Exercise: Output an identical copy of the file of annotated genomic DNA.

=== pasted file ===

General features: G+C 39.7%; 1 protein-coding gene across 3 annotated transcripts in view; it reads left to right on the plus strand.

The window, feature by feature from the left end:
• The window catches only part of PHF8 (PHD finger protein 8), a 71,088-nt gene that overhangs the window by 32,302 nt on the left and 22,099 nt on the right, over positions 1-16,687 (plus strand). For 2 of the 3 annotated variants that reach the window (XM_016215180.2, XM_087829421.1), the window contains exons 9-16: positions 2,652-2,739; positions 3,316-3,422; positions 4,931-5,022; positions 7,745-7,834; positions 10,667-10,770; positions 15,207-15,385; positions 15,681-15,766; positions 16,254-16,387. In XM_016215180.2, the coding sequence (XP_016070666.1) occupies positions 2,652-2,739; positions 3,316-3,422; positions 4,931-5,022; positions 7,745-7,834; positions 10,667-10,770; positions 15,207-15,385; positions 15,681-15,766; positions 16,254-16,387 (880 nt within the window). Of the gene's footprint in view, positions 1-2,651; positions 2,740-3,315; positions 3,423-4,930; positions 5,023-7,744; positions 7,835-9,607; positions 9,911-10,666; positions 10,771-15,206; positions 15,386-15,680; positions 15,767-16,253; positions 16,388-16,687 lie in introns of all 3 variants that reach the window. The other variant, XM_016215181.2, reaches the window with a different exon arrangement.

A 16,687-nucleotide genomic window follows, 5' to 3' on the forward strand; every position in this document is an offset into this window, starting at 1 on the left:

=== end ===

General features: G+C 39.7%; 1 protein-coding gene across 3 annotated transcripts in view; it reads left to right on the plus strand.

The window, feature by feature from the left end:
• The window catches only part of PHF8 (PHD finger protein 8), a 71,088-nt gene that overhangs the window by 32,302 nt on the left and 22,099 nt on the right, over positions 1-16,687 (plus strand). For 2 of the 3 annotated variants that reach the window (XM_016215180.2, XM_087829421.1), the window contains exons 9-16: positions 2,652-2,739; positions 3,316-3,422; positions 4,931-5,022; positions 7,745-7,834; positions 10,667-10,770; positions 15,207-15,385; positions 15,681-15,766; positions 16,254-16,387. In XM_016215180.2, the coding sequence (XP_016070666.1) occupies positions 2,652-2,739; positions 3,316-3,422; positions 4,931-5,022; positions 7,745-7,834; positions 10,667-10,770; positions 15,207-15,385; positions 15,681-15,766; positions 16,254-16,387 (880 nt within the window). Of the gene's footprint in view, positions 1-2,651; positions 2,740-3,315; positions 3,423-4,930; positions 5,023-7,744; positions 7,835-9,607; positions 9,911-10,666; positions 10,771-15,206; positions 15,386-15,680; positions 15,767-16,253; positions 16,388-16,687 lie in introns of all 3 variants that reach the window. The other variant, XM_016215181.2, reaches the window with a different exon arrangement.

A 16,687-nucleotide genomic window follows, 5' to 3' on the forward strand; every position in this document is an offset into this window, starting at 1 on the left: